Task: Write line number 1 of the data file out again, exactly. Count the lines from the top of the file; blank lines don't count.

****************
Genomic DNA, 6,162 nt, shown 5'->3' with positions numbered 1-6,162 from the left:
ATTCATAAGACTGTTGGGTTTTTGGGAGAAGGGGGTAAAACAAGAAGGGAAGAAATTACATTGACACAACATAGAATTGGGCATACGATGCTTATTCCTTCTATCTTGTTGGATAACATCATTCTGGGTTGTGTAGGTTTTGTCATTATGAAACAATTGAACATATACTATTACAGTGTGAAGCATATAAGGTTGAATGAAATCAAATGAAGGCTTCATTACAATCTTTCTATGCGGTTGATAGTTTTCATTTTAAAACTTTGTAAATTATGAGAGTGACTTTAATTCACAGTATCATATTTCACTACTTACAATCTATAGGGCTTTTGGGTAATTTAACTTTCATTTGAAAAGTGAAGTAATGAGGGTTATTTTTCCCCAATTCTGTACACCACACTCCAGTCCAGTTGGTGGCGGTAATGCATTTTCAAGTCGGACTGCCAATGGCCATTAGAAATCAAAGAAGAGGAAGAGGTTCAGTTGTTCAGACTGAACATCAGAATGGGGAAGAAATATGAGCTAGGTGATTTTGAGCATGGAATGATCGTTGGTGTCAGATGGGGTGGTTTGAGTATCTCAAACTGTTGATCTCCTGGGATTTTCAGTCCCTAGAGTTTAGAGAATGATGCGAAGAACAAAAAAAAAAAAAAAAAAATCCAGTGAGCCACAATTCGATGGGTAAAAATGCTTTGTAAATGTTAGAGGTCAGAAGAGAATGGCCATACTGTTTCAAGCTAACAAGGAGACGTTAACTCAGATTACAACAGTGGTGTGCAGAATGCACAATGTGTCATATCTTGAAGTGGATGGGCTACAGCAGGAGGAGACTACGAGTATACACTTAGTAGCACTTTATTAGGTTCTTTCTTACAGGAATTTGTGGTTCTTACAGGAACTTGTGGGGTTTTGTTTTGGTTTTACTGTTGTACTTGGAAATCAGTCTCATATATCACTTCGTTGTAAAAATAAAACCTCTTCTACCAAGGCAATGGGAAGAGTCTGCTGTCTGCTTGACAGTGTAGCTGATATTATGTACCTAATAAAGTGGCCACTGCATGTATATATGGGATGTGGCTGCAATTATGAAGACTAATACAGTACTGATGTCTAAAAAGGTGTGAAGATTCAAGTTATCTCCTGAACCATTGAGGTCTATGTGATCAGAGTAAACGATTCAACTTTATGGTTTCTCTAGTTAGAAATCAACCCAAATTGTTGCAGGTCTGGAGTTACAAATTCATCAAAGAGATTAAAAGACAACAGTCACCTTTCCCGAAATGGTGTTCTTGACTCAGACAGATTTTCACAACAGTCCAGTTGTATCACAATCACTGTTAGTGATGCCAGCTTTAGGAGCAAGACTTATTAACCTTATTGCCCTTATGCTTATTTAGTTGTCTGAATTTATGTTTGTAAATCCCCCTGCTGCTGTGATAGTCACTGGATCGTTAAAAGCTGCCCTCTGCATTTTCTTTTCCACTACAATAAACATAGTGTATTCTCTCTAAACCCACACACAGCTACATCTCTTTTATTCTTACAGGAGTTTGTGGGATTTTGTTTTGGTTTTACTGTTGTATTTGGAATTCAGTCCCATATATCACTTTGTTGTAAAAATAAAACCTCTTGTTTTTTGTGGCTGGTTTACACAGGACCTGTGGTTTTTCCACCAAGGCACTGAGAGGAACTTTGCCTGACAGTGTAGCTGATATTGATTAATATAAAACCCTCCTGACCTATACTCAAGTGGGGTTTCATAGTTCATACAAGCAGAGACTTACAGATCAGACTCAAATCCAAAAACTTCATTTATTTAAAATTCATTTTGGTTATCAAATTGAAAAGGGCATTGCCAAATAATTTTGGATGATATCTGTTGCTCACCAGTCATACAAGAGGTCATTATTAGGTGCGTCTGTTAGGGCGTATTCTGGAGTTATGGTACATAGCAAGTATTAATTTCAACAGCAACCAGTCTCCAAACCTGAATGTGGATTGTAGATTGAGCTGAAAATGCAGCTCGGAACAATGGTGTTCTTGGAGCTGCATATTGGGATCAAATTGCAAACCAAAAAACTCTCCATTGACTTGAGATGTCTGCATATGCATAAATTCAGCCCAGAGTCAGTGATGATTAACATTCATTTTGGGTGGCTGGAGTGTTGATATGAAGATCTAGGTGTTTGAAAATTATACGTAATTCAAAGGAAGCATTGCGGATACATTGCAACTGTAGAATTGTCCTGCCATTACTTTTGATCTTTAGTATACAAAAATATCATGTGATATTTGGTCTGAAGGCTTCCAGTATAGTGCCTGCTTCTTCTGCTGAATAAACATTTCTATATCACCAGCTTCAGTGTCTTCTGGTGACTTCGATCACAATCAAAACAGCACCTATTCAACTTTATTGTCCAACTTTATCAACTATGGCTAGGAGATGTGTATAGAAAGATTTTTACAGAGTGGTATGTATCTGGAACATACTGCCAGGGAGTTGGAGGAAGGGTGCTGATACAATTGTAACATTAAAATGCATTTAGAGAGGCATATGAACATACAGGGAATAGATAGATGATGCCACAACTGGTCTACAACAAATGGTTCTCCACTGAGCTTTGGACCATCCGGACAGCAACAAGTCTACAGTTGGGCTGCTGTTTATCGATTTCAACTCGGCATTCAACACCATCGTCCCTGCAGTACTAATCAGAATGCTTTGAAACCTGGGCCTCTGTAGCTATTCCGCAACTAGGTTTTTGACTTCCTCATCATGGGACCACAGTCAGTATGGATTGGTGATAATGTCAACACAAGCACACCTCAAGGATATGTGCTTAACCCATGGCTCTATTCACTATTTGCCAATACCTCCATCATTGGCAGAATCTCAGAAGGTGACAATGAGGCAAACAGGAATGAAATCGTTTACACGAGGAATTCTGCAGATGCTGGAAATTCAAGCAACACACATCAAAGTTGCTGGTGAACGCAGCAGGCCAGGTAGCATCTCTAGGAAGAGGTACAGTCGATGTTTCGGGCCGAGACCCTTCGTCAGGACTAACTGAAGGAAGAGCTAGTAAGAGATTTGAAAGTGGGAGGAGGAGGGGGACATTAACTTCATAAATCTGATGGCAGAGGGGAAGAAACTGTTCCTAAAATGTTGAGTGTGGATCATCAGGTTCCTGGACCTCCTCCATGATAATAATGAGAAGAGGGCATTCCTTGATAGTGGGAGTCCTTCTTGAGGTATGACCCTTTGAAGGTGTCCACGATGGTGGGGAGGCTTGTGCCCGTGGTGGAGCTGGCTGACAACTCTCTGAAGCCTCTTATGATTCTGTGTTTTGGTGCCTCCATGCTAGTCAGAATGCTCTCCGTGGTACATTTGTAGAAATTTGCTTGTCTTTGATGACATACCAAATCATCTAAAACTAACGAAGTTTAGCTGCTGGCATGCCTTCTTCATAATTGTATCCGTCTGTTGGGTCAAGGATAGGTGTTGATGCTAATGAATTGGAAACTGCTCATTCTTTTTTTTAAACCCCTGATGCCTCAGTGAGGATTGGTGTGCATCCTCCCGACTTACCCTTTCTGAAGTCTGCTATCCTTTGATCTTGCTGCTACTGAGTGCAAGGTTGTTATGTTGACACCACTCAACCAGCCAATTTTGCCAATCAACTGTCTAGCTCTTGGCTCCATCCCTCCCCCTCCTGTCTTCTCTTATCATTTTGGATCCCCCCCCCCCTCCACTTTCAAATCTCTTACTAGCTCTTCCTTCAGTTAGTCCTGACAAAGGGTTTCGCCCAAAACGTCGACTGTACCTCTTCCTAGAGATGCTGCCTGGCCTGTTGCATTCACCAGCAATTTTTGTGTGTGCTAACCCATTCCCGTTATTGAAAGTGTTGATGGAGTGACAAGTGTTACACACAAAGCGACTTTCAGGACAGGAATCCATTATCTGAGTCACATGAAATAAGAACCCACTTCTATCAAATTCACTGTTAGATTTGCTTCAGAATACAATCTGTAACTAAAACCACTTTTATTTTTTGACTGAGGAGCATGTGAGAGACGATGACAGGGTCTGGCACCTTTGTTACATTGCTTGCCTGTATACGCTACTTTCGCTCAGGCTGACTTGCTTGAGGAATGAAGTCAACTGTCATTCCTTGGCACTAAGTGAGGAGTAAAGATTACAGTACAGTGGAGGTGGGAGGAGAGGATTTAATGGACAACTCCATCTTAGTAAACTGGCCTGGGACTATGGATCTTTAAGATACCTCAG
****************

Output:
Genomic DNA, 6,162 nt, shown 5'->3' with positions numbered 1-6,162 from the left: